I am grateful to Cambridge University Press for the review copy.
Chapter 1, part 2
The list of texts that Vanhoozer analyses (see here) raise issues in three areas: the nature of God, the God–world relation, and the theological interpretation of the Bible. In the remainder of Chapter 1, Vanhoozer aims to identify the issues.
First, God is presented in Scripture as having an active voice. More clearly, this means that God actually does things with words – promising, calling, commanding, forgiving, and so on. God’s speaking is not the same as human speaking, for God does not need a body or vocal chords to act through speech; the terms ‘speaker’ and ‘agent’ should be applied analogically to God. That said, it must be possible to ascribe genuine communicative agency and authorship to God.
Next, Vanhoozer tackles anthropomorphism, a specific form of metaphor. Anthropomorphism throws up a series of problems when reading Scripture: Why, for example, are texts referring to God’s body parts considered anthropomorphic, but not texts testifying to God’s love or mercy? Is there a difference between anthropomorphic conception and anthropomorphic expression? Do we apply anthropomorphic language to God, or does God employ anthropomorphic language to reveal God? And does the fact that humanity is made in the image of God mean that such language is not anthropomorphic but theomorphic? Whatever answers we give to these sorts of questions, Vanhoozer is surely correct when he writes, ‘Either we dismiss anthropomorphic language as a mere figure of speech or we ask what it is saying about God.’ (p. 62).
This leads to Vanhoozer’s brief discussion of the Creator–creature distinction. Vanhoozer is clear that he regards this an extremely important issue, for it ‘affect[s] one’s conception of divine authorship and [has] a knock-on effect everywhere else in theology as well.’ (p. 65). Given his theodramatic concerns, Vanhoozer notes that authors and their characters or creatures are of different ontologies – and so the Creator–creature distinction, along with the proper employment of anthropomorphism, functions to safeguard against the conflation of the author with the characters, the human with the divine, and so protects against idolatry.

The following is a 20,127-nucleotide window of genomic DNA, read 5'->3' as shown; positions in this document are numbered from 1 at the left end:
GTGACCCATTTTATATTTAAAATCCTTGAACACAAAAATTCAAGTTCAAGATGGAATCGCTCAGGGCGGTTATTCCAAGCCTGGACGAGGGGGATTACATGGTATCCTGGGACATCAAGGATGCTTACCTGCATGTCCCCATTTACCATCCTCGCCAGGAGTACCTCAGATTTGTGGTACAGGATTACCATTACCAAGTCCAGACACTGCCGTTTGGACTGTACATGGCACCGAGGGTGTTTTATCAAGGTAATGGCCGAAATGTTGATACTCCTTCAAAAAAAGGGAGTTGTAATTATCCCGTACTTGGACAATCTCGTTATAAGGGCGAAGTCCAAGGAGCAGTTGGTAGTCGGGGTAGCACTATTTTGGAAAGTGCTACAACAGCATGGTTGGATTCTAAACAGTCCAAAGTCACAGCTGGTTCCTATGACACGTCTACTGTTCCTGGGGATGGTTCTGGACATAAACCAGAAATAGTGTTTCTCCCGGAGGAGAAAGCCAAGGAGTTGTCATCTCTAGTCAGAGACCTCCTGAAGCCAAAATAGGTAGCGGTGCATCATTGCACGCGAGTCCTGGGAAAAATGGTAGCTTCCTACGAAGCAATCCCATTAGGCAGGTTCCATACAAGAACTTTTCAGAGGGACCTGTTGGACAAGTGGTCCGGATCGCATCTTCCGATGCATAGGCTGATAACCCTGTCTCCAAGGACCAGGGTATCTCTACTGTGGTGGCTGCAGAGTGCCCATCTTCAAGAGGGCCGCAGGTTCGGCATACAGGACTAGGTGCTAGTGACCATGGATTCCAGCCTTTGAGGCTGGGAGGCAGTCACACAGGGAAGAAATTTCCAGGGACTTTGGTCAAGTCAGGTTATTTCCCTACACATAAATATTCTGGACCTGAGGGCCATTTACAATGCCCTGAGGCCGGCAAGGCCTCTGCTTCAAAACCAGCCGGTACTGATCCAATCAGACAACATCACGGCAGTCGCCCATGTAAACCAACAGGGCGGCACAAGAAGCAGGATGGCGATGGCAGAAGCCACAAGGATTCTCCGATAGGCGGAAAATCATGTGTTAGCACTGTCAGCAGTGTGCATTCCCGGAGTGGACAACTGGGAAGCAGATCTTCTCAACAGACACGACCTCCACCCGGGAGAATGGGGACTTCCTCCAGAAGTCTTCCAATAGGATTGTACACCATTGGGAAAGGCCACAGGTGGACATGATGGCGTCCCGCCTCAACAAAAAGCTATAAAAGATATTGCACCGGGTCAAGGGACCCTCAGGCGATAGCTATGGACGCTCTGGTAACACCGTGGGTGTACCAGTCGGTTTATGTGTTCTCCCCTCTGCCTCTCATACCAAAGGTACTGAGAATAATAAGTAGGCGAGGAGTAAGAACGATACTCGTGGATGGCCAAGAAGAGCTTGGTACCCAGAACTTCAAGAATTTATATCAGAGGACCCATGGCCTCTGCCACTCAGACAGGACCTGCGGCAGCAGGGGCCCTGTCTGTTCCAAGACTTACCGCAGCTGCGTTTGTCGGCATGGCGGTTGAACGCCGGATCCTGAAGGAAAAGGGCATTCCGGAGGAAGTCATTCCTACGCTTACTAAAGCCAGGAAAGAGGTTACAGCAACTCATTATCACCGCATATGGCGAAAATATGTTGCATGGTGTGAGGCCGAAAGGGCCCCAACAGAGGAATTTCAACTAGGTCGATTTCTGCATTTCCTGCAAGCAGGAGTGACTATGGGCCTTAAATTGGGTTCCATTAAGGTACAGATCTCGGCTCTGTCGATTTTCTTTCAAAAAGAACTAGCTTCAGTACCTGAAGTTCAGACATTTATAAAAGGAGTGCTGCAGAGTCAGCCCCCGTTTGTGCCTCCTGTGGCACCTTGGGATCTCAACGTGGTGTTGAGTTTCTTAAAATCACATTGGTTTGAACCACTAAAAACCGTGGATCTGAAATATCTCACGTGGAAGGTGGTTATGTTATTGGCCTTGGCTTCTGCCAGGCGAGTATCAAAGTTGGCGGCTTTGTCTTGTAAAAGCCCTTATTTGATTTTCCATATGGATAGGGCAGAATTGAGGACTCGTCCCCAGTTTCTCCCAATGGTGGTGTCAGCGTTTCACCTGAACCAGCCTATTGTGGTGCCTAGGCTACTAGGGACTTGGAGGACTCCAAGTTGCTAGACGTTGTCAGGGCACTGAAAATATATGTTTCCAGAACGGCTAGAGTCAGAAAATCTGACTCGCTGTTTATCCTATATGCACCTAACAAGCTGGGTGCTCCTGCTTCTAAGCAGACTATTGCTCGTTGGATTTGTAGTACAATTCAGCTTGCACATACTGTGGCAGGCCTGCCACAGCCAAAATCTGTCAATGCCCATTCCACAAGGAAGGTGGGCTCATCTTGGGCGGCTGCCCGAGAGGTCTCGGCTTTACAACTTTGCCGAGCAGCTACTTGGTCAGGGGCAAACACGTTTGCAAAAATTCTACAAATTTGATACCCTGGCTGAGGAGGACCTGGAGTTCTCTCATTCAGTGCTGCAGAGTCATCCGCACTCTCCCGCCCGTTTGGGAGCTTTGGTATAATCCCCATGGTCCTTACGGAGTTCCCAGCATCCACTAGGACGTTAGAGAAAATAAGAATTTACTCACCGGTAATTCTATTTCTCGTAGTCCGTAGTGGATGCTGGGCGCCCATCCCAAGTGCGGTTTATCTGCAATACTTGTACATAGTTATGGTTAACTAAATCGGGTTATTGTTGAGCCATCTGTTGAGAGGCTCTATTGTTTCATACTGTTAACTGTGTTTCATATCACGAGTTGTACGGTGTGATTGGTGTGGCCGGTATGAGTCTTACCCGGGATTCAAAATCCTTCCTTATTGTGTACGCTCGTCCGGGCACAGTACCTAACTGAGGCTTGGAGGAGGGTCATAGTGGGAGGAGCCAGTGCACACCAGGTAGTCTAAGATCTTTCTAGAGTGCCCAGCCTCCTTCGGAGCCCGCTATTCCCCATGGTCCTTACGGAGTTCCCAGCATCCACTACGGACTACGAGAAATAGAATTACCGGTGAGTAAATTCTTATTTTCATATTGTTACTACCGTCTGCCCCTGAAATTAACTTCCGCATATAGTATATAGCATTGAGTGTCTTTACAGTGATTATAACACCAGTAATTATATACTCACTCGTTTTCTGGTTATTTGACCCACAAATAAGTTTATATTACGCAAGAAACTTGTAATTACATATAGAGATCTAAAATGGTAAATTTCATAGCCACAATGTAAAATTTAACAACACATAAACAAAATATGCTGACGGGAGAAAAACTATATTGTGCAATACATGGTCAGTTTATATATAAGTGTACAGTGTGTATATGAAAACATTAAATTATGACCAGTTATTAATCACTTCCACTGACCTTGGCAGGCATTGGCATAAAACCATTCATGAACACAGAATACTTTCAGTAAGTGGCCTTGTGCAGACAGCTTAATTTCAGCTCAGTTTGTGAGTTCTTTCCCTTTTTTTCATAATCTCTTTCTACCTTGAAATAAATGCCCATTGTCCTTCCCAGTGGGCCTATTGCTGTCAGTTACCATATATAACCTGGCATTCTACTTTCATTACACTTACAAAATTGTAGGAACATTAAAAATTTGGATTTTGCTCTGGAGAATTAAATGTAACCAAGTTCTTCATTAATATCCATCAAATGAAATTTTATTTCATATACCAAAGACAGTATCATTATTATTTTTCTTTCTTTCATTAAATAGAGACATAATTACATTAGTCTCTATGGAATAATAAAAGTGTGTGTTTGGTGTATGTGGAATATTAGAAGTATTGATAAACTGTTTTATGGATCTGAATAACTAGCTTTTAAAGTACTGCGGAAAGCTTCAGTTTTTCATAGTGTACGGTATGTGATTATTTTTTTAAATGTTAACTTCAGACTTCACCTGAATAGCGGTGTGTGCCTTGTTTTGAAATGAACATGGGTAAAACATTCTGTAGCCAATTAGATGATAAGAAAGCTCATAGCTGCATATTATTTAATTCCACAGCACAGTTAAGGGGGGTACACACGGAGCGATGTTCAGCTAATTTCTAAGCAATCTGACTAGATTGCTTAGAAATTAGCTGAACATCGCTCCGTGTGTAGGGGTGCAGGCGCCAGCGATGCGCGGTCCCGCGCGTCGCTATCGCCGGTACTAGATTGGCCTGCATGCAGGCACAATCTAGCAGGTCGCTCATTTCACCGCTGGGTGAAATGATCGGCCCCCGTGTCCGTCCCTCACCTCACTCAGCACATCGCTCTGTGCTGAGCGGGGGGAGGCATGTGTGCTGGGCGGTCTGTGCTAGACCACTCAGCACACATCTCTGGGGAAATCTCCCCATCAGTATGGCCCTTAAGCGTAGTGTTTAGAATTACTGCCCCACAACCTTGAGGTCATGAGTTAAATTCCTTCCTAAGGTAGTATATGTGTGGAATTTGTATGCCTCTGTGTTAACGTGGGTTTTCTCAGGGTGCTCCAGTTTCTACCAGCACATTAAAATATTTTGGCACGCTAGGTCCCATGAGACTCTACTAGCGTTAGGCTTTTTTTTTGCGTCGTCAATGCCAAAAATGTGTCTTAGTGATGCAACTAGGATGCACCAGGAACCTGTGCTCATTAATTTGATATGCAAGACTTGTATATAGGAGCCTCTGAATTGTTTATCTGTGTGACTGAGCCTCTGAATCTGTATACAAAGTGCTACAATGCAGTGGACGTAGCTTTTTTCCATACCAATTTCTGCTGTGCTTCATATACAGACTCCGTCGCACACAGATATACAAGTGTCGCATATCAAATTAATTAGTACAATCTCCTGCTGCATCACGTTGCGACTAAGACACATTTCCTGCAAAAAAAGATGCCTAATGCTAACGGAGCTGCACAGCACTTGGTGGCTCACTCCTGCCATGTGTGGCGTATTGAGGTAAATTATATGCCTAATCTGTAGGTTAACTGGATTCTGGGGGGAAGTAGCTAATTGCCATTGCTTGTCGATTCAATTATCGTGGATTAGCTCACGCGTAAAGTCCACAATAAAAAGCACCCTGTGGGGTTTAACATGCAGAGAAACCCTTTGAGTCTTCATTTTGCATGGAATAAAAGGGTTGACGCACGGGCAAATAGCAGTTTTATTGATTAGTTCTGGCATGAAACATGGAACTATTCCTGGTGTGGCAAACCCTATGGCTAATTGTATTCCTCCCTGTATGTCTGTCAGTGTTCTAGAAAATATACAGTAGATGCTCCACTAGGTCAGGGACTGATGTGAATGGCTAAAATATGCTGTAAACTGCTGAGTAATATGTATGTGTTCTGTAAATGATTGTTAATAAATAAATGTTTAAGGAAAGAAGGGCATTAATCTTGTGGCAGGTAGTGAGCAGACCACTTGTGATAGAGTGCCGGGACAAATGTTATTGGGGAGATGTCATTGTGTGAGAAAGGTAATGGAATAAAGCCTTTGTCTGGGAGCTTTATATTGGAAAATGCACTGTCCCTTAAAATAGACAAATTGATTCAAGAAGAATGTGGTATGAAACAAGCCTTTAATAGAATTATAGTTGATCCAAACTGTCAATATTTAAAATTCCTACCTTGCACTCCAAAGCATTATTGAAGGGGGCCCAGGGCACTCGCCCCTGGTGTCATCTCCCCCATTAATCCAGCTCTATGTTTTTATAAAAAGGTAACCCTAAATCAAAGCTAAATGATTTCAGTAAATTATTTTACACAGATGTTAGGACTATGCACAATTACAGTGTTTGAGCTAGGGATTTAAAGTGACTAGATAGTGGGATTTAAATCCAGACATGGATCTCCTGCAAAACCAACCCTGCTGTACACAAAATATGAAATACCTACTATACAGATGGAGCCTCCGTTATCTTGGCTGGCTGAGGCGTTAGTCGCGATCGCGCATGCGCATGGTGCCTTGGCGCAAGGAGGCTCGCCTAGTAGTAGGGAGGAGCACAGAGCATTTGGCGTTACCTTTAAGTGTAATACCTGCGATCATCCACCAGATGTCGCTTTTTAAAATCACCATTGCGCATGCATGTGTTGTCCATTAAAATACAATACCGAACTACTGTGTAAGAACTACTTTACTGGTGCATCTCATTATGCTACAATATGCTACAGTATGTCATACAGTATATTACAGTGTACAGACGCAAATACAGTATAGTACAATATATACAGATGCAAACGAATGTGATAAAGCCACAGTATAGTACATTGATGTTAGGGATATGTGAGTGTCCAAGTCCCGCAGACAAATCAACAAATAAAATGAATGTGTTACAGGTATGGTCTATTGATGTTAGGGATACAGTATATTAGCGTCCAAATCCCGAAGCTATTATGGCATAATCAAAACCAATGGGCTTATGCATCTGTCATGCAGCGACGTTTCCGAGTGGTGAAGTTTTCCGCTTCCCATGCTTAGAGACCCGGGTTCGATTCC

But the Creator–creature distinction is not a division, an unbridgeable chasm, for created history is a drama in which both the divine and the created (that is, it seems, humanity alone) have speaking roles. This approach suggests that it is unwise to define God primarily in terms of being, because the God who speaks is the God who speaks first and foremost to Israel in covenant relationship. Thus the Bible depicts God in terms not of being, but in terms of a relationality based on doing, on making a covenant with Israel and humanity through Jesus Christ. Vanhoozer writes,
The plot of the divine drama of Scripture turns on divine covenant initiatives and human covenantal responses, and the conflict arises from complications that impede the consummation of the promised union.… Remythologizing theology means elaborating the Creator–creature relation in terms of not general but special ontology, namely, in terms of God’s covenantal self-determinations and the subsequent missions of the Son and Spirit. (p. 69).
Despite this focus on the covenant relationship between God and humanity outlined in Scripture, Vanhoozer is still concerned to address the matter of the economic and immanent Trinity: How do we move from the narrative description of God’s action to a description of God’s being? And this in turn raises the issue of time and eternity: How can an eternal God interact with creatures of space and time? Or, given God’s dialogical interaction with humanity, what can be said about God and God’s relation to time? Vanhoozer hints that he believes answers to these sorts of questions centre on persons in dialogue and not bodies in motion, an idea that discussions about timelessness and eternity often hold to be central.
Finally, if God may be said to have an active voice, there is a sense in which God also has a passive voice. Is God ever acted on or moved from outside? How do we interpret a text such as Genesis 6:6? Is it possible that humans are emotional beings because God is an emotional being? The idea of ‘divine communicative passibility’ is an issue that, as we have already seen, will form an underlying current throughout Remythologizing Theology.
According to Vanhoozer, these seven issues need to be addressed if a properly biblical theo-ontology is to be advanced. We need to consider both the God self-designated ‘I am who I am’ (Exodus 3:14) with the God of the gospel of Jesus Christ, the crucified God. Thus a theodramatic metaphysics ‘begins with the speech and acts of God, inquiring what God must be to have said and done that.’ (p. 79, original emphasis). And the reading of Scripture must play an important part in the formation of a theodramatic metaphysics, for God has commandeered human language in order to reveal the divine. As we read and so interpret Scripture, we ourselves participate in the biblical mythos.
In Chapter 1, Vanhoozer has sought only to outline the issues raised by the biblical presentation of divine communicative action (and passibility). Nonetheless, he has provided hints of the direction he aims to travel. I am especially interested in how he will develop his theodramatic metaphysics along the lines of action rather than being. Given my own conviction that the doctrine of providence needs to take the biblical narrative more seriously, I am hoping that there will be much in what he writes to inspire me.